Breathing is definitely a relaxation & mindfulness technique. It is undoubtedly more effective, but just as valid as cutting, drinking, using, etc. I swear by DBT, but the way it is described here is not at all how it is meant to be used. Telling a group of people who are struggling with feeling empty or may be dealing with something deeper than being “bored” is not only invalidating, but ignorant, especially when trying to link it to DBT which focuses on only validating those struggling & meeting people where they’re at.

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    • June 21, 2017 at 4:36 pm

      You are absolutely right. I have glossed over a lot in an attempt to be brief in blog terms. And I am by no means an expert in dbt. Based on your insights I am going to review and revise the article shortly! Thank you,

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    • June 21, 2017 at 5:26 pm

      Thank you Rebecca for your bravery and personal encounter with this article. I just finished my own response to it, which had much more colorful language than yours, and so I am very glad to see how you were able to express your story with such honest clarity.

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      • June 21, 2017 at 6:40 pm

        Again I appreciate the feedback and will be revising it shortly. I am a big fan of technology Btw!

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      • June 21, 2017 at 10:40 pm

        I think you mean me, Thea (I don’t see a Rebecca), & if you do, thank you =) It’s my 4 years of learning DBT skills that allows me to actually step back & write more concisely like that because trust me, in my head, it wasn’t that pretty. In my advocacy work, I’ve learned that only responses that are well formulated & supported with evidence get taken seriously in terms of changing minds & since I’m so dedicated to breaking stigmas, I work really hard to attempt to respond strongly, but wisely. I appreciate your comment validating that =)

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      • June 21, 2017 at 10:48 pm

        Hi Vanessa! I apologize for the misnomer 🙂

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      • June 21, 2017 at 11:16 pm

        Thank you! I read your comment & you have a lot of valid points. I would also like to add to your list of books “I Hate You, Don’t Leave Me” & “Sometimes I Act Crazy”. Have you read them? They are incredible resources for BPD & DBT. I love “The Body Keeps Score” & I’m going to check out that last one you recommended! Thanks for listing those!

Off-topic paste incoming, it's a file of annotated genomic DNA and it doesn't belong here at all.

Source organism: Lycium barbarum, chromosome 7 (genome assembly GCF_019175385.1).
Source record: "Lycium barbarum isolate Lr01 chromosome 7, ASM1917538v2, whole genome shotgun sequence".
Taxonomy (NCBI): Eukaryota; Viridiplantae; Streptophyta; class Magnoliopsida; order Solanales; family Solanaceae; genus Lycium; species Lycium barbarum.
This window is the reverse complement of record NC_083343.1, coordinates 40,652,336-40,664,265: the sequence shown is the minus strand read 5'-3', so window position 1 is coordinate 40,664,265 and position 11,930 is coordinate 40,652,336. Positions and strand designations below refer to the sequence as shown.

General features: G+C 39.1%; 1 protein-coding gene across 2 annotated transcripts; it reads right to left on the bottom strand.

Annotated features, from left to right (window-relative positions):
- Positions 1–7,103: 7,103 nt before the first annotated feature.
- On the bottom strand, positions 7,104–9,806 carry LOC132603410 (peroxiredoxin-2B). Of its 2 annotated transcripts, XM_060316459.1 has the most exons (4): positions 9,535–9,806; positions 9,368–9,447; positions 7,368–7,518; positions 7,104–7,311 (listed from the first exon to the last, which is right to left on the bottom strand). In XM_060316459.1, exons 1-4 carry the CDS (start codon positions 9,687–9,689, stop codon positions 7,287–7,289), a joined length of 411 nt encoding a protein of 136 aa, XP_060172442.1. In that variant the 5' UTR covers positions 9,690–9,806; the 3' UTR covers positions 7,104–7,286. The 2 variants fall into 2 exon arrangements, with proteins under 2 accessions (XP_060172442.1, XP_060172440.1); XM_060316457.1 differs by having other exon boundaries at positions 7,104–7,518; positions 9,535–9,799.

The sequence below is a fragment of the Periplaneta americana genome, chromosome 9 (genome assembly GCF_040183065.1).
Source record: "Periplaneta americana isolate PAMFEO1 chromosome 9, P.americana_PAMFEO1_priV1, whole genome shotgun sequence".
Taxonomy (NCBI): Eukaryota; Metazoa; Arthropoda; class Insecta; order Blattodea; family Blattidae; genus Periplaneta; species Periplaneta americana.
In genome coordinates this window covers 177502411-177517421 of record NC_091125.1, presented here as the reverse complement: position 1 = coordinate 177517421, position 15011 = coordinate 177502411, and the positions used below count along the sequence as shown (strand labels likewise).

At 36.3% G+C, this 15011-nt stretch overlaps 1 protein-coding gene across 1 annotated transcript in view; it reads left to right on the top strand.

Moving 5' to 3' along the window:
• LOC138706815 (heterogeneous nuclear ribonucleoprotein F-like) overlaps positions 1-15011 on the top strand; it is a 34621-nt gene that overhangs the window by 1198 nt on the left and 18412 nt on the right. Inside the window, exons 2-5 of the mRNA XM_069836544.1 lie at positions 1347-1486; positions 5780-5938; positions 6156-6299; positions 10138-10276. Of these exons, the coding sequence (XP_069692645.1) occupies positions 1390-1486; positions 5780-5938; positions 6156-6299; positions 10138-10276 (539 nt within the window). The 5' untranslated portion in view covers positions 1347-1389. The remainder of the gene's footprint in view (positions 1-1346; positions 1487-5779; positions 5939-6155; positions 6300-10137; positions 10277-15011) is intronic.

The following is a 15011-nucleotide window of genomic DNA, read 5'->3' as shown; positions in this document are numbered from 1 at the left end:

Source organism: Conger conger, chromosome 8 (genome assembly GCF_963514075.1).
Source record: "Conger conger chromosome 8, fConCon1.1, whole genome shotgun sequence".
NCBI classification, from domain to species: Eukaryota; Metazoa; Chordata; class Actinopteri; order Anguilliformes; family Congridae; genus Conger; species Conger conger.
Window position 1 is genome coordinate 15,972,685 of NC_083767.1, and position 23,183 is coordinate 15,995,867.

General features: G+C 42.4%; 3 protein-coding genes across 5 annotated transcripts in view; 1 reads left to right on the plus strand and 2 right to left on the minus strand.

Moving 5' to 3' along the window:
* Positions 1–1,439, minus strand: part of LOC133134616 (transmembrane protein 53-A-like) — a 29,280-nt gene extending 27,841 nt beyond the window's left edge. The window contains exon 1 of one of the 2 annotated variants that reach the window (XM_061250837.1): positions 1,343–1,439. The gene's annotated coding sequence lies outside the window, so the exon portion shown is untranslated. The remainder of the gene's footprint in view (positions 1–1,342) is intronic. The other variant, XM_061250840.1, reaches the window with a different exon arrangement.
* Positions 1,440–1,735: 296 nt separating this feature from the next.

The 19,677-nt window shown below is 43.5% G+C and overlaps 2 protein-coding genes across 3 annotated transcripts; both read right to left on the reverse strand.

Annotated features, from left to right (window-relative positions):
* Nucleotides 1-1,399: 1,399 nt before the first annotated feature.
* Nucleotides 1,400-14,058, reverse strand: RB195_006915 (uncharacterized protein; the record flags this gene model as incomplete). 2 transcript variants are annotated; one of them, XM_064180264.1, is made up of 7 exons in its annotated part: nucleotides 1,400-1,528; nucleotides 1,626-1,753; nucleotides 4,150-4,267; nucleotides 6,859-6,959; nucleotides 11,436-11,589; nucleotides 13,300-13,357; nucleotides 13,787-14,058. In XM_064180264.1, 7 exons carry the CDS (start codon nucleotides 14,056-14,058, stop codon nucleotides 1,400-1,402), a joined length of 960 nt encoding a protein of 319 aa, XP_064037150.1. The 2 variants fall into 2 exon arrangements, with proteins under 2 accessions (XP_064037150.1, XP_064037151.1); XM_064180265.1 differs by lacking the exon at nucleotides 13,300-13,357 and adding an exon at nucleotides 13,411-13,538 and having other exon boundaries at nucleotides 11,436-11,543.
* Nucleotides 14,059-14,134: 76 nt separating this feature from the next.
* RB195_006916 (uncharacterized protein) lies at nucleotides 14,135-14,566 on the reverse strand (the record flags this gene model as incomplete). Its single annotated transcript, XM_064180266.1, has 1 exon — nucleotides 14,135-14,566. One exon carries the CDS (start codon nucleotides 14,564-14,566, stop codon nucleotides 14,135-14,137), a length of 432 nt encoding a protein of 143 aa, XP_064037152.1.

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      • June 22, 2017 at 12:06 pm

        I LOVED “I hate you, Don’t leave me”! There is also, “Stop Walking on Eggshells” for the audience of the loved ones and family members of those actively struggling with BPD. Despite what the title might suggest, I found it to be primarily useful in empowering people to set healthy boundaries and stick to them, which is also an important part of healing for some people with any struggles around personality. A really good compact overview/tool book is “Mindfulness for borderline personality disorder- relieve your suffering using core skills of dialectical behavior therapy” by Blaise Aguirre, MD and Gillian Galen, PsyD!!

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  • June 21, 2017 at 3:18 pm

    I went through DBT for four months, three days a week (out patient). Absolutely was a lifesaver, as I have had depression all my life (doesn’t get in the way of functioning, though). I go back to the teachings: breathing, meditation, and mindfulness especially. Everyone could use the training.
    Thank you, Donna!

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  • June 21, 2017 at 5:23 pm

    This entire article is insulting.

    If you are a person who is experiencing depression, anxiety, or engaging in self-harm, you may also have suicidal ideation, and DBT is a highly effective tool for youth (or adults) dealing with these painful cycles. However, I would never share this article with any of my clients or loved ones who struggle as deeply as you say, especially those who are believed to have Borderline Personality Disorder. “This is what kids are doing to themselves.” You know, Depression is real, right? You don’t “do” depression to yourself? To suggest such, reveals a complete lack of competency around one of the most common mental health diagnoses.